It’s not easy to find barbecue success in Levelland. When they opened Embers Barbecue this summer in the small town thirty miles west of Lubbock, Andrew and Jewel Hill were optimistic enough to worry how their new business might affect the local owners of the Dickey’s Barbecue a few blocks away. Five months later, Andrew utters a dejected laugh when adding the fifth and final brisket to the smoker for the overnight cook, wondering aloud if it was even worth the cost of the oak wood to run the pit overnight.
“If you want me to be completely honest, some days are very hard, you know?” Andrew said through the screen-covered ordering window. I stood on the porch of the portable building that serves as their kitchen and watched the couple prepare my order. (Customers dine on outdoor picnic tables.) “We love it,” Jewel said. “We don’t mind the work, but the business isn’t quite there.” They’ve tried opening on Sunday, but nobody showed up. When they added dinner service, Andrew stood on the sidewalk beckoning at cars to pull into their gravel lot, only to watch them choose the pizza chain across the street instead.
The Hills chose this community to plant roots in for good reason. Jewel grew up in Levelland, and Andrew got his first barbecue experience working at J&M BBQ in Lubbock. Back then, he would try different rub recipes on his own briskets in the smokers at work and bring them home for Jewel to try. According to a recent blog post of Jewel’s, Andrew’s salt and pepper briskets convinced her—a lapsed vegetarian—of the power of good barbecue. An inspiring trip to Louie Mueller Barbecue in Taylor further cemented their path. Andrew wanted his own smoker, so he salvaged a steel tank from his grandfather’s property that he once played on as a child. “Me and my dad built it over a year and half,” he said proudly. It was time well spent, because it’s turning out some of the best barbecue in this part of the state.
If Andrew and Jewel aren’t sure about their future as pitmasters, it’s not the barbecue’s fault. Thick-cut pork ribs are smoky with a peppery bark, finished in foil, and incredibly juicy, with a perfect texture. The brisket had great smokiness and a nice bark. Burnt ends served alongside the slices were especially good. Sliced pork belly was a unique Texas barbecue menu item, but they smoked it until the meat was tender and the ribbons of fat were nicely rendered. They made for a great trio, but it was the green chile and cheese sausage that stole the show. It’s house-made, with a coarse grind and a great snap, and it’s milder than the more common jalapeño cheese variety.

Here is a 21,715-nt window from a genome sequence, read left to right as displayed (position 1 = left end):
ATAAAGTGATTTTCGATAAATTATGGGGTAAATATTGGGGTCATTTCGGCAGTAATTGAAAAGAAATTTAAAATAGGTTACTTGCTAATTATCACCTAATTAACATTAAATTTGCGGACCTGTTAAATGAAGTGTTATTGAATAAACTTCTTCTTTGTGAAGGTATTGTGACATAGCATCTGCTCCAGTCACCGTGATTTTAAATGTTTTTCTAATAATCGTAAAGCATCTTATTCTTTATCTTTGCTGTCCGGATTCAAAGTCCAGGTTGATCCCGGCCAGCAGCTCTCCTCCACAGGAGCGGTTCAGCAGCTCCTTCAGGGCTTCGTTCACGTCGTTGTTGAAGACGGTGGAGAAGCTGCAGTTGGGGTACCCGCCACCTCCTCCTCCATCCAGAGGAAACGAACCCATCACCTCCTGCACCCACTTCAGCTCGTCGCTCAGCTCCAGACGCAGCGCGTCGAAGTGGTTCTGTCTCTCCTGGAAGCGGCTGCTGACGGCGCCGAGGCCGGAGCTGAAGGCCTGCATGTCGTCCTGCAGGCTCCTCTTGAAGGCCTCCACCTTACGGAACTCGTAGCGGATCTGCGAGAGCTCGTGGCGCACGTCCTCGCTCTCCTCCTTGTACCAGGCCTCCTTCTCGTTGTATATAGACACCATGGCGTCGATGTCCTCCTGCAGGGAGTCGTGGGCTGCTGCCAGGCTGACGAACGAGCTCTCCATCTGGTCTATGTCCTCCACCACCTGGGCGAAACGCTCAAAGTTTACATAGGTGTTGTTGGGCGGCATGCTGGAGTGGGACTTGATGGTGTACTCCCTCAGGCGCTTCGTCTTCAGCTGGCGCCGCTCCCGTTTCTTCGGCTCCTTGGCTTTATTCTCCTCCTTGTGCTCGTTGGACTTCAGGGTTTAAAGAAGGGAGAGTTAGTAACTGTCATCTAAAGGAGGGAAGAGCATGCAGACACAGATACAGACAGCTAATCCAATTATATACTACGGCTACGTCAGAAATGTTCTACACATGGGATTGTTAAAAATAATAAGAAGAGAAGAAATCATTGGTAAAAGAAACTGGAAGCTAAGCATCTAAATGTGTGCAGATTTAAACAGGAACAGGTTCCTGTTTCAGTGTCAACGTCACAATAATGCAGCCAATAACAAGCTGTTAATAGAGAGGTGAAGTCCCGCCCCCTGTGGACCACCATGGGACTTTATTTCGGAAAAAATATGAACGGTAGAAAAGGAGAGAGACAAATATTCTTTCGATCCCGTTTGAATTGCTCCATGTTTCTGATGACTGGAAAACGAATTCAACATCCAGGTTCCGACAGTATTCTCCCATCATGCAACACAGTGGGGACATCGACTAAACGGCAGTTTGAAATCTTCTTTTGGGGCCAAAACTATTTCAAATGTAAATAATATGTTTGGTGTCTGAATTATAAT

The sides are just as impressive. Brisket stew, with green beans and corn, was rich and warming on a chilly day, as were the simple pinto beans. Heat of a different kind came with the excellent green chile cream corn. It was here that I realized just how popular green chiles, in lieu of jalapeños, have become in West Texas barbecue. The most pleasant surprise were conchitas made from Jewel’s family recipe. To make conchitas, small pasta shells are toasted in oil before adding liquid, much like rice would be treated for risotto. She then adds tomato sauce, garlic, cumin, salt, pepper and of course some chopped brisket. The conchitas and the stew alone make this spot worth the visit.
There’s plenty to love at Embers Barbecue, but I was the only customer during my meal right at opening time on a Saturday. Making great barbecue isn’t always enough to make for a successful barbecue joint, but usually it’s the work load and long hours that wears people down. That doesn’t seem to be an issue with the Hills. A sign out front reads “True Texas Grit” below the business name, and the Hills are showing all the grit they can muster in Levelland. Hopefully they can stick around long enough for folks to find them and their impressive barbecue.